We had the pleasure of Zachary Peterson visiting UCL on a Cyber Security Fulbright Scholarship. The title is from his presentation given at our annual ACE-CSR event in November 2016.
Zachary Peterson is an associate professor of computer science at Cal Poly, San Luis Obispo. The key problem he is trying to solve is that the educational system is producing many fewer computer security professionals than are needed; an article he’d seen just two days before the ACE meeting noted a 73% rise in job vacancies in the last year despite a salary premium of 9% over other IT jobs. This information is backed up by the 2014 Taulbee survey, which found that the number of computer security PhDs has declined to 4% of the US total. Lack of diversity, which sees security dominated by white and Asian males, is a key contributing factor. Peterson believes that diversity is not only important as a matter of fairness, but essential because white males are increasingly a demographic minority in the US and because monocultures create perceptual blindness. New perspectives are especially needed in computer security as present approaches are not solving the problem on their own.
Peterson believes that the numbers are so bad because security is under-represented in both the computer science curriculum and in curriculum standards. The ACM 2013 curriculum guidelines recommend only three contact hours (also known as credit hours) in computer security in an entire undergraduate computer science degree. These are typically relegated to an upper-level elective class, and subject to a long chain of prerequisites, so they are only ever seen by a self-selected group who have survived years of attrition – which disproportionately affects women. The result is to create a limited number of specialists, unnecessarily constrain the student body, and limit the time students have to practice before joining the workforce. In addition, the self-selected group who do study security late in their academic careers have developed both set habits and their mind set before encountering an engineering task. Changing security into a core competency and teaching it as early as secondary school is essential but has challenges: security can be hard, and pushing it to the forefront may worsen existing problems seen in computer science more broadly, such as the solitary, anti-social, creativity-deficient image perception of the discipline.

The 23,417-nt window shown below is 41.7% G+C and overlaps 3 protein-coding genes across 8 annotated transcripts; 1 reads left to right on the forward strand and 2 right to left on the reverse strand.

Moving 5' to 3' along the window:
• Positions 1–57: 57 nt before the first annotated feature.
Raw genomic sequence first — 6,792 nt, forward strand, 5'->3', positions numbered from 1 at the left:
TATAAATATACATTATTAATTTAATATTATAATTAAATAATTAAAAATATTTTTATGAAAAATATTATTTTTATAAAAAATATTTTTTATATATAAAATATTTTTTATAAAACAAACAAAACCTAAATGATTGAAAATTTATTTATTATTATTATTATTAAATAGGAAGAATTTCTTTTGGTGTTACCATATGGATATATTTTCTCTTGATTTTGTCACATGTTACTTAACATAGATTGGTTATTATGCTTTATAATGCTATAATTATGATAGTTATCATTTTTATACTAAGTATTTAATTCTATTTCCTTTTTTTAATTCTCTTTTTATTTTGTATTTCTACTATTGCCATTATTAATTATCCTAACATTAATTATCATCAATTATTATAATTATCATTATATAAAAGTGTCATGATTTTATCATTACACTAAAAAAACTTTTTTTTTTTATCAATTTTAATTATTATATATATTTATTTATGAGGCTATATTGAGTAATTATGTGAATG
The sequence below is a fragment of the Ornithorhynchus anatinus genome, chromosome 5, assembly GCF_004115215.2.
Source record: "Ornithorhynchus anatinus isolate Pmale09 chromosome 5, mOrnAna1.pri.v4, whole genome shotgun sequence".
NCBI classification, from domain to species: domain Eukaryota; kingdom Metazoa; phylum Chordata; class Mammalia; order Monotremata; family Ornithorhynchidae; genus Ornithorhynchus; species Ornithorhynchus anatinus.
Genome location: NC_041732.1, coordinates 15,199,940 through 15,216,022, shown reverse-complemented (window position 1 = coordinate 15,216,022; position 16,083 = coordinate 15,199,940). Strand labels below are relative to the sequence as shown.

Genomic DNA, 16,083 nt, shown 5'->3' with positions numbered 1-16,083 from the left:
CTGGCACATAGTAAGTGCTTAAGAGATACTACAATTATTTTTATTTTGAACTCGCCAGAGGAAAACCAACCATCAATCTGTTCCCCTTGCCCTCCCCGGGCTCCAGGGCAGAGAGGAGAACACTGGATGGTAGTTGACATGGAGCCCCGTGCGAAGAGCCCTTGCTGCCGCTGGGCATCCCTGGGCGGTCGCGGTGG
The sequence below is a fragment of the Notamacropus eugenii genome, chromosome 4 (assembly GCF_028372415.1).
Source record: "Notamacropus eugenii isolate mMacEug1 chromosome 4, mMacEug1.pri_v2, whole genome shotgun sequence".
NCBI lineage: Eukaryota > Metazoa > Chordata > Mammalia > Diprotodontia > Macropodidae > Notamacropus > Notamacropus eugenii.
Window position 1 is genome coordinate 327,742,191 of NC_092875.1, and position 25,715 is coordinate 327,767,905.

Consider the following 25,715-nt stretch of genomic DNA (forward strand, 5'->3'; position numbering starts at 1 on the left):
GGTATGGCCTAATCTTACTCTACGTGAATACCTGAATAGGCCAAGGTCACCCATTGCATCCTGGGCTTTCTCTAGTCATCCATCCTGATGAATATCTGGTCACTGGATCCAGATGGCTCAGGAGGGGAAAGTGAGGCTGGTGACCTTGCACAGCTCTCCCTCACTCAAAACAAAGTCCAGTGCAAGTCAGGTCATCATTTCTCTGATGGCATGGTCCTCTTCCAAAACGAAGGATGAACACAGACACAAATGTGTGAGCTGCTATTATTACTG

Peterson believes games can help improve this situation. CTFTime, which tracks games events, reports a recent explosion in cyber security games to over 56 games events per year since 2013. These games, if done correctly, can teach core security skills in an entertaining – and social – way, with an element of competition. Strategic thinking, understanding an adversary’s motivation, rule interpretation, and rule-breaking are essential for both game-playing and security engineering.